Idle time is another inefficiency frequently encountered in both production industries and UME. We think of it as the time spent on learning events, assessments or clinical duties of questionable value. For example, over the course of clerkship, a significant amount of time may be spent on assessments and projects of uncertain value not directly related to the clinical rotation being undertaken. With all the demands of a clinical rotation, including preparing for end-of-block exams, students are typically unable to delve deeply into these selected topics and do the minimum to achieve satisfactory performance. For those students who strive for and achieve exceptional performance, their assignments often still fall below the threshold for academic publication. Such projects often duplicate efforts in pre-clerkship, thus unnecessarily increasing curricular density.


Motion inefficiencies occur when there is unnecessary movement or movement that is done too quickly or slowly between steps within a given process. In UME, it occurs when clerks move too quickly through some rotations without enough time to apply basic knowledge or acquire technical skills. It also occurs when, due to high volumes of clinical activity, students are able to log all of the mandatory presentations early in the rotation and then “coast.” We have observed the latter occurring particularly in Psychiatry. Conversely, due to variable clinical volumes and presentations, acquisition of requisite clinical encounters and technical skills can be much more difficult in areas like Emergency Medicine and Anesthesia.


Strategies for Change

Certain strategies for change become apparent in reviewing these inefficiencies. First, information flow between the educators and administrators who design the curriculum and the faculty who deliver it must be optimized. Teaching faculty must be aware of what has been taught previously, and what is planned downstream in the curriculum. Better communication will minimize both deficits and overproduction. Developing a user-friendly information management platform that tracks the curriculum and that can be used to orient faculty is crucial to overcoming this challenge. The adoption of such technology and data-driven approaches are currently underway. For example, Lee Kong Chian School of Medicine in Singapore developed a Curriculum Explorer (CLUE) tool to facilitate granular searches and mapping exercises and to enable viewers to navigate through each year of the curriculum via multiple paths (Canninget al., 2017). 


Secondly, unnecessary assignments should be avoided. To maximize value in this area, we advise consolidating assessments with common themes. Independent clerkship research assignments, for example, could be replaced with a longitudinal systematic review projects in which clerks are partnered with faculty members to generate a research question, develop and execute a search strategy, quantitatively or qualitatively analyze the findings, and prepare and submit a manuscript. Parallel processing of such an initiative during clinical rotations would not only meet the “scholar” competency of most accrediting bodies, but students would benefit from the exposure to research and a potential publication.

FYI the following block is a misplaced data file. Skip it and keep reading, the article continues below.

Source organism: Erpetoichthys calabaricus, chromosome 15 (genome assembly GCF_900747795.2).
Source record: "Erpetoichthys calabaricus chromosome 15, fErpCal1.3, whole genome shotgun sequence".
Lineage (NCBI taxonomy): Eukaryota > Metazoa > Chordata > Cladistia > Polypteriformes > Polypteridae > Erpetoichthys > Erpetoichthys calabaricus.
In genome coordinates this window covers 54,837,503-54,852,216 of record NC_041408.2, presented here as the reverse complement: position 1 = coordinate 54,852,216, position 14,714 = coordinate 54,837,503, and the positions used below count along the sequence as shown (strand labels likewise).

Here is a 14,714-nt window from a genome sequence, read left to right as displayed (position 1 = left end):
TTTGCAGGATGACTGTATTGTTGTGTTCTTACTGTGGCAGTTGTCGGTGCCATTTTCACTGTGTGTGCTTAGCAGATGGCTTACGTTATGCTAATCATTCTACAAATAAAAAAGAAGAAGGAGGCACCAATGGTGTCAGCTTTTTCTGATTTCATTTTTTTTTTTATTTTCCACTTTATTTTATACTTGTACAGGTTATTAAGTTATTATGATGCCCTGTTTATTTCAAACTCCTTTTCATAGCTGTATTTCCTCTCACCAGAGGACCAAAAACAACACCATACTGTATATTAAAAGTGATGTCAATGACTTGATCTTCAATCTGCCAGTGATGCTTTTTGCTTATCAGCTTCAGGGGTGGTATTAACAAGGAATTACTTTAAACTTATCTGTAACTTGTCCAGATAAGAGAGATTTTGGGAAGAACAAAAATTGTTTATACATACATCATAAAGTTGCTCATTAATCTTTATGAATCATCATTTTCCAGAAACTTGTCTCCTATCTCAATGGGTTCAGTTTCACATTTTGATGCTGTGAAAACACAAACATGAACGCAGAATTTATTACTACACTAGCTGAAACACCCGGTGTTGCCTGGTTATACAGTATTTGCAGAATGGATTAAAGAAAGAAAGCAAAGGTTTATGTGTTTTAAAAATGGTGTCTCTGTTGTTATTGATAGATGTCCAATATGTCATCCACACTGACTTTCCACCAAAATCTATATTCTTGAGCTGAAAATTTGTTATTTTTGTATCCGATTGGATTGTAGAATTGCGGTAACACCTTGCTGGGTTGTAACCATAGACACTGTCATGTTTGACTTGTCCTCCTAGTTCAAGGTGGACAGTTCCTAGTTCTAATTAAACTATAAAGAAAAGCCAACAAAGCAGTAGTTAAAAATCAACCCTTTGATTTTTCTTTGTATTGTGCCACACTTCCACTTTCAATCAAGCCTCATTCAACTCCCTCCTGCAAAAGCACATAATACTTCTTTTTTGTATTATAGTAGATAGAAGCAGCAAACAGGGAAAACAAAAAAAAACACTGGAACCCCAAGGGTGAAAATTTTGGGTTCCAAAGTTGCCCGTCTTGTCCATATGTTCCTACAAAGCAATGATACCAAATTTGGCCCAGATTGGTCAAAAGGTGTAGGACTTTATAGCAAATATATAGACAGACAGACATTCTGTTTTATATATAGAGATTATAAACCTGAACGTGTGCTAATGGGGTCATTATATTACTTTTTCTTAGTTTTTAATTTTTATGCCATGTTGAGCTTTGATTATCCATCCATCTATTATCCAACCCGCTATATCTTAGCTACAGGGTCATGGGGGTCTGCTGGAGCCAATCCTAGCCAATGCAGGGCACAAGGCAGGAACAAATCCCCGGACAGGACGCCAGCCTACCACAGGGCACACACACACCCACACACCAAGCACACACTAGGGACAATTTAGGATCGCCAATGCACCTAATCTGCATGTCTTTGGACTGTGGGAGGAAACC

If our system of educating future physicians is to be truly competency-based, addressing motion inefficiencies is critical, specifically ensuring that medical trainees have the prerequisite knowledge before individual rotations and before beginning residency. This approach may require programs to eschew the traditional four or six-week block system in favour of allocating time based on the number of clinical presentations contained within a specific block (e.g., Family Medicine, Surgery, etc.). Applying this idea to our aforementioned example would mean shortening the Psychiatry block and perhaps extending the Emergency Medicine rotation.


Limitations of Lean Methodology in Curricular Review

While too many redundancies in a system are inefficient, some may be valuable. They can serve as mechanisms to protect against system failure. In the context of medical curricula, those failures include a lack of or “under teaching” of a particular topic or low scores on post-graduation standardized examinations. In this way, perhaps what we consider to be deficits, overproduction, idle time, or motion inefficiencies in the curriculum are really checks and balances. 


We also recognize that lean is an approach for analyzing production industries and that we have constructed a number of assumptions in order to be able to apply it to medical education. While a medical curriculum can be likened to a complex assembly line with the final product being a degree, UME is quite distinct from other production industries in that customers (i.e. students) interact with the product as it is being developed. Students’ medical school experiences are shaped by interactions with patients and colleagues, unique clinical placements, faculty engaged, and extracurricular activities undertaken. These are inputs that are beyond the control of the curricular assembly line and, as such, the final degree will never be homogeneous. Similarly, we assume that as customers we all have the same notions of “value.” However, given that value is a complex construct with multiple subjective (e.g., quality) and objective (e.g., cost) dimensions, pinning down a single definition that applies broadly is difficult.